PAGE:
• My son.  He continues to delight and amaze me every single day of his life.  This week at home with him has been truly lovely.  He’s starting to have the patience for longer books (Dr. Seuss’s ABC, Angus and the Ducks, and Do You Speak Fish? are three current favorites), and his sense of humor is just wicked (this week it’s all about the yes/no questions and giggles: Is this hairbrush your dada?  NO!!!!  Is this pillow your dada?  NO!!!!  Is that doggie your dada?  NO!!!!  Totally cracks him up every time).  We have a Solar System rug in his playroom, and he loves running from the Sun to Jupiter to Neptune upon request, and playing Solar System Twister by trying to stand on as many planets as possible at the same time.  He likes to play hide and seek, mostly by hiding in plain sight and dissolving into giggles as we pretend to search for him (Is S under the table?  Is he in the bathroom?)  I could go on and on, but I’ll stop. 🙂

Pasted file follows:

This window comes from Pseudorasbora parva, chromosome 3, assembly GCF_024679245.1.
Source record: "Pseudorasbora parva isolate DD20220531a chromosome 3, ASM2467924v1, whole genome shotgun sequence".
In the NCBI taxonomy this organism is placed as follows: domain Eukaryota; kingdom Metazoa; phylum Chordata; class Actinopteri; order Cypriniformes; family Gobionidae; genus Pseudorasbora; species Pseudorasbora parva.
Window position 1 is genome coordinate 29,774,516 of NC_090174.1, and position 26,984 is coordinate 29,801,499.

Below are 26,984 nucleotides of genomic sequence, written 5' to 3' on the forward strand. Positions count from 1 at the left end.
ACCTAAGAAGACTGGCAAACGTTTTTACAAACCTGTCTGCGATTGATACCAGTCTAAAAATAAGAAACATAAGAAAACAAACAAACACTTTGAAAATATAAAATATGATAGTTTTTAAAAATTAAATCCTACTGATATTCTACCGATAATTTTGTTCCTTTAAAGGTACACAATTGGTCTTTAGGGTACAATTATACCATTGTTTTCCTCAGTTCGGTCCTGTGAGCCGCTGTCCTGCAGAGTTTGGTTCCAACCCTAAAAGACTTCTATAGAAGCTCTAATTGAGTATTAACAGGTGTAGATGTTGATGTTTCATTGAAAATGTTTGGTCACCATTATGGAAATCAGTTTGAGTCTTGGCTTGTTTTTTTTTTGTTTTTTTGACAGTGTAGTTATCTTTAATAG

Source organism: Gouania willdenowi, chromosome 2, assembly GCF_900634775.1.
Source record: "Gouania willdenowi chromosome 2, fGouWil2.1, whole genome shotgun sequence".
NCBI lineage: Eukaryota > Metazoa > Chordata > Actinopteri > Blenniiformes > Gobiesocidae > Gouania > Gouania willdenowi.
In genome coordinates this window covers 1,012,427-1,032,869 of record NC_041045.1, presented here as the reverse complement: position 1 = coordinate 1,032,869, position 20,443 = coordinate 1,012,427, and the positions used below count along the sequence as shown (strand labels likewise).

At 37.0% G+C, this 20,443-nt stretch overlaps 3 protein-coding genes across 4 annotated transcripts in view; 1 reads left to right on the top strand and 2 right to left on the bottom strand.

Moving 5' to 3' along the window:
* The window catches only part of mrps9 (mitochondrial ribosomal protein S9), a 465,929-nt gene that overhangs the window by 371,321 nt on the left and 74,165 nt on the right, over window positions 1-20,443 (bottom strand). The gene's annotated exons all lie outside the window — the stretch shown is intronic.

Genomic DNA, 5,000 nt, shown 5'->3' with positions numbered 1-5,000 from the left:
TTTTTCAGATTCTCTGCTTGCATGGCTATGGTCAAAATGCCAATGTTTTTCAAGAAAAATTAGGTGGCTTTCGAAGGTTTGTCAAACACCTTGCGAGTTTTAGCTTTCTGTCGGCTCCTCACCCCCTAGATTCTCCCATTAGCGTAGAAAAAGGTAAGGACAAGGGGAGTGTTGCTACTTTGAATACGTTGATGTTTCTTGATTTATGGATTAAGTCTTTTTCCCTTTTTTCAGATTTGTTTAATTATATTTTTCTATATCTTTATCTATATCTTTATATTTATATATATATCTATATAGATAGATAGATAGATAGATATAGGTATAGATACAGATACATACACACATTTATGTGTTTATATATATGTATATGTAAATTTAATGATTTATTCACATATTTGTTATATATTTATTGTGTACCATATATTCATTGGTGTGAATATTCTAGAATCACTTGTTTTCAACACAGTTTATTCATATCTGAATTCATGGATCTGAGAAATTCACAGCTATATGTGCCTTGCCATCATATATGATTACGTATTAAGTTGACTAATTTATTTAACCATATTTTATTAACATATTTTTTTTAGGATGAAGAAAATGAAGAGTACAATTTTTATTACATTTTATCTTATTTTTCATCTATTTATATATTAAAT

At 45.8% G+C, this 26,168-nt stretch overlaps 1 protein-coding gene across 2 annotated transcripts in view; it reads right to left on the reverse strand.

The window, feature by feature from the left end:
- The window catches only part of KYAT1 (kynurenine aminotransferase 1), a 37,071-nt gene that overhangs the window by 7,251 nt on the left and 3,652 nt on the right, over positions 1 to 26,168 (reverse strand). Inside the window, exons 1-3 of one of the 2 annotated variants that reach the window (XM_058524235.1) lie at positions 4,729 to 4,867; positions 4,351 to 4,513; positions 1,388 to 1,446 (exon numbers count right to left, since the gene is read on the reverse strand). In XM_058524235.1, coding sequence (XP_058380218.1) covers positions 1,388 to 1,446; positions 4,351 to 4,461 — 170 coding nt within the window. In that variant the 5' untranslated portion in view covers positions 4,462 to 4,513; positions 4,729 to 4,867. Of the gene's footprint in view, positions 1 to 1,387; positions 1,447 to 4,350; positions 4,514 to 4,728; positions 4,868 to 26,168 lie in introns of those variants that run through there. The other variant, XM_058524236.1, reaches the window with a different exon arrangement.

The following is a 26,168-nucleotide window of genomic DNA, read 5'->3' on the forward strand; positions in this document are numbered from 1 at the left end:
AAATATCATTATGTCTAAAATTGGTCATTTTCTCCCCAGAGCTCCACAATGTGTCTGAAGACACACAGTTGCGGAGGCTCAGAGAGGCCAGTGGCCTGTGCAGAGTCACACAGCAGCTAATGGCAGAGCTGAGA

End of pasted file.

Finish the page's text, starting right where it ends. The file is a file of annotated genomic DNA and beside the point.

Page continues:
• Work stuff.  My first postdoc got a job offer!  This was a huge deal, since I have been worried that he would not get an academic job and would be forced out of academia after which I would have been convinced that I ruined his career by bringing him to my rinkydink little college for a non-traditional postdoc opportunity.  Instead, he was offered a potentially permanent job that he would most certainly not have been qualified for before working in my group for four years.  I am so happy for him.  And I shouldn’t jinx it, but my year of supervising three thesis students isn’t going as badly as I feared, and I think they’ll all have high-quality theses come May.  There’s also a light at the end of the tunnel for a really big invited review paper that I’ve been working on for about a year now — it should be done by the end of next week.  It’s a ton of work, but will have high impact, and I’m pretty proud of it.  And as I wrote a few days ago, I totally rocked my 5th-year pre-tenure review and am optimistic about the tenure process that will start next fall.